The concept and title for the exhibition ‘God is Great’ evolves from two seminal works by artist John Latham: The mysterious being known as God, 1981/2005, and the series God is Great, 1990-2005, now part of the Tate collection.
Contemporary scepticism concerning religion and the continuous discoveries of science have made us increasingly more curious about the fundamental essence of creation. The recent tumultuous religious and political developments centred in and around the Middle East give us reason now to focus on the work of three generations of important British artists, who all concern themselves with the ‘cosmopoetic’ notions and varying interpretations of “God”.
John Latham, Anish Kapoor and Douglas Gordon, each employing distinctly different forms of artistic expressions, explore both the origin of creation and the universe we inhabit, as well as our ever-increasing need for community and belief systems as we seek pathways through spiritual confusion. By positioning these three artists within the context of this essential, yet intangible and problematic subject, ‘God is Great’ begins to explore the way in which artistic enlightenment may persuasively offer another method of considering what is an inherently mysterious, emotional, often inflammatory subject.
John Latham began working with books as a medium in 1958, creating reliefs emerging from plaster on canvas. In the early 1980s he replaced the white surface of the canvas with a glass panel, propelling him a step further toward a representation of an a-temporal and a-spatial continuum from which the books extrude as temporal records of human history. The first ‘God is Great’ work was made in 1990. It united the three sacred texts of the great monotheistic religions: the Torah in Hebrew, the New Testament in English and the Qur’an in Arabic, within a single glass sculpture.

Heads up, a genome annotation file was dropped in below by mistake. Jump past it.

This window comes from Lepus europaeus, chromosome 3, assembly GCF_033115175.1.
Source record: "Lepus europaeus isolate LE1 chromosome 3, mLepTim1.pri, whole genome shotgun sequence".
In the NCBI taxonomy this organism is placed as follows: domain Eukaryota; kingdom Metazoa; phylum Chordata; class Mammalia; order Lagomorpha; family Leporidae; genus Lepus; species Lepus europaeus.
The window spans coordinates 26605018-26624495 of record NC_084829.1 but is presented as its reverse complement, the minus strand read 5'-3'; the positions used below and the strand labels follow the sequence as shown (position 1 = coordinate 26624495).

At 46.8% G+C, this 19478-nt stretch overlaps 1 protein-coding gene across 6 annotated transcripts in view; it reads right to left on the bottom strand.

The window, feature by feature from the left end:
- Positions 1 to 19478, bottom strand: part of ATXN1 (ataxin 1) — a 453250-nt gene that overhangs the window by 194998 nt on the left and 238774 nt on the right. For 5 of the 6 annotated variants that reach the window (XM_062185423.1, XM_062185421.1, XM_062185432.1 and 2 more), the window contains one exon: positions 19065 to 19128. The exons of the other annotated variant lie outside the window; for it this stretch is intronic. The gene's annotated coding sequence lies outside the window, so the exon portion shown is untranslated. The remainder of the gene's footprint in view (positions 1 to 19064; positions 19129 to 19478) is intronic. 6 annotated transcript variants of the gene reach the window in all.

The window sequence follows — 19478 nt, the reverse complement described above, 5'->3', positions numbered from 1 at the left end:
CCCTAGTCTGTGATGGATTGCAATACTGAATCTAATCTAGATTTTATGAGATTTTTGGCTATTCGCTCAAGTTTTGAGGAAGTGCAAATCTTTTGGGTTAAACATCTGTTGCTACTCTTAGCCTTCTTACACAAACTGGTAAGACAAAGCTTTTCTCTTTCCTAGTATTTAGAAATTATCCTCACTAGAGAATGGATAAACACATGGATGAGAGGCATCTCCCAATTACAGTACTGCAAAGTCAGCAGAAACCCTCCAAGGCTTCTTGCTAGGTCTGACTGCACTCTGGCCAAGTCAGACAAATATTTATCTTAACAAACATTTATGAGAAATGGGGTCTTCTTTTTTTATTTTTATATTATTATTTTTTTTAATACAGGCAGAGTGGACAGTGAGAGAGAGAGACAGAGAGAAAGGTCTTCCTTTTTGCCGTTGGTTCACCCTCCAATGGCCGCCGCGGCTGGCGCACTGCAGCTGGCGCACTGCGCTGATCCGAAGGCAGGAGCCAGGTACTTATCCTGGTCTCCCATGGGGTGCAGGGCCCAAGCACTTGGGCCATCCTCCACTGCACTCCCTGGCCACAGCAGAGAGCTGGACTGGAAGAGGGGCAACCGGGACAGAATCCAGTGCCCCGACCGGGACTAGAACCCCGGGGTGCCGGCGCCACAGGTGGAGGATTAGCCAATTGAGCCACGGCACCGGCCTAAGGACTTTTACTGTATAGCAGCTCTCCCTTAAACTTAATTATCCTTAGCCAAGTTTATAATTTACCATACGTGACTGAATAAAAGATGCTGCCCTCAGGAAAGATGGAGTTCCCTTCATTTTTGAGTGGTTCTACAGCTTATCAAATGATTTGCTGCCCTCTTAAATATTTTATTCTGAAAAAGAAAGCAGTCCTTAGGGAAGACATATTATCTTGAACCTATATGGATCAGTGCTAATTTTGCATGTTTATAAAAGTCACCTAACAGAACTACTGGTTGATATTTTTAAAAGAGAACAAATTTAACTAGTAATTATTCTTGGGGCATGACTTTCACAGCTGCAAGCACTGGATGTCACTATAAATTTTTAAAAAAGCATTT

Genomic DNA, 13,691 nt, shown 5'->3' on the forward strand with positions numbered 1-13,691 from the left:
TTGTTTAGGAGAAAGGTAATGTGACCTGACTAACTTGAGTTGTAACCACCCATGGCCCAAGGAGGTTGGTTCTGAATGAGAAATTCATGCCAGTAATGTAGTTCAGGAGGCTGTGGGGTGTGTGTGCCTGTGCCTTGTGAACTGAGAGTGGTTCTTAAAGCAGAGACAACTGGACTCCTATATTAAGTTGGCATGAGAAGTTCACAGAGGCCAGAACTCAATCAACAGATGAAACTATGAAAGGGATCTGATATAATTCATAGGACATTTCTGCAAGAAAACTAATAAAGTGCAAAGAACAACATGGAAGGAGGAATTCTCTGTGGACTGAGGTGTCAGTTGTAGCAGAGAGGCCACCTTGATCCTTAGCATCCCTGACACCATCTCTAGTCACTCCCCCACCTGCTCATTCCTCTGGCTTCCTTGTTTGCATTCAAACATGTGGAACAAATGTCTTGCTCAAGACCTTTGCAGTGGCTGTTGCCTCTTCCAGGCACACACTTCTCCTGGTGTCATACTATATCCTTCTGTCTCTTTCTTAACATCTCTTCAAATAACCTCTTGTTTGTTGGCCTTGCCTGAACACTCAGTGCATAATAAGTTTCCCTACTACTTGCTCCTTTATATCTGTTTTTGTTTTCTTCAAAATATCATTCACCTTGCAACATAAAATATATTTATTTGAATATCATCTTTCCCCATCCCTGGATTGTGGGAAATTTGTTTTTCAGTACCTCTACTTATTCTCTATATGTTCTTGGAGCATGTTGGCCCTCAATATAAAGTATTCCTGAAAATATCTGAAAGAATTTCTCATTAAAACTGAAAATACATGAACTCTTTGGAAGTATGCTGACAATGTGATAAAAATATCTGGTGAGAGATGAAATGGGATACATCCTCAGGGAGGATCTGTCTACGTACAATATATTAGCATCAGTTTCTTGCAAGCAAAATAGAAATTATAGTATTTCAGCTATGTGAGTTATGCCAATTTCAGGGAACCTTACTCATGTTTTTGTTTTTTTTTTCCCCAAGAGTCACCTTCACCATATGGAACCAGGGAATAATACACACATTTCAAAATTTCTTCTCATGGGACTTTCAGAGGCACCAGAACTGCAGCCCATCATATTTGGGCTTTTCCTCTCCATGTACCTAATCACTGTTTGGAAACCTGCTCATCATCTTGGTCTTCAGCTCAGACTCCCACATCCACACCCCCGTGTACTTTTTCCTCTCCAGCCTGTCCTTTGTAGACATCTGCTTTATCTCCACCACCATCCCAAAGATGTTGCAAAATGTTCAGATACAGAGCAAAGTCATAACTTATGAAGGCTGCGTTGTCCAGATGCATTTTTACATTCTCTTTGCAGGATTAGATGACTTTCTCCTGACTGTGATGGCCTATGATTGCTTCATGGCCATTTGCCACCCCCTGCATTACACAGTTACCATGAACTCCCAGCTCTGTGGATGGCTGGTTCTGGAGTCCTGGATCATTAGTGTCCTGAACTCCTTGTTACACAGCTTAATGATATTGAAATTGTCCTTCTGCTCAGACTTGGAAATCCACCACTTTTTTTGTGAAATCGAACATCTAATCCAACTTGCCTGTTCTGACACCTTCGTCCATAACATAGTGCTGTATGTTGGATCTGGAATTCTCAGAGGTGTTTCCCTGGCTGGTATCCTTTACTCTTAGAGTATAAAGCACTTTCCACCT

Latham suggests that “we now have a framework from which all cultures have sprung and with reference to which any unresolved question can be discussed, if not finally resolved”.
Anish Kapoor expresses the duality of the world and its transcendent potential in concrete form. Renowned for his enigmatic sculptural forms, transformation is a key element within Kapoor’s work as he challenges our perception of objects and materials by altering their innate physical qualities and confounding our preconceptions about matter, space and the human spirit. His sculpture, when produced on massive scale, creates environments in which the viewer becomes a minute participant in relation to the art, which could be interpreted as a visual metaphor for mankind’s relationship to the universe as a whole.
Douglas Gordon manipulates the act of ‘looking’ in order to express concerns about basic ethical and moral issues that face us all - issues that are often incorporated into the fundamentalist canon of God and the Devil. His 1997 projection ‘Between Darkness and Light (after William Blake)’ for example, pits the Devil against the Virgin Mary using the films The Exorcist’ and the ‘Song of Bernadette’ as vehicles to express the coexistence of good and evil in life. His corpus of text pieces articulate in pictorial and sculptural terms slogans that bind people to an anxious existence while offering them a chance for deliverance.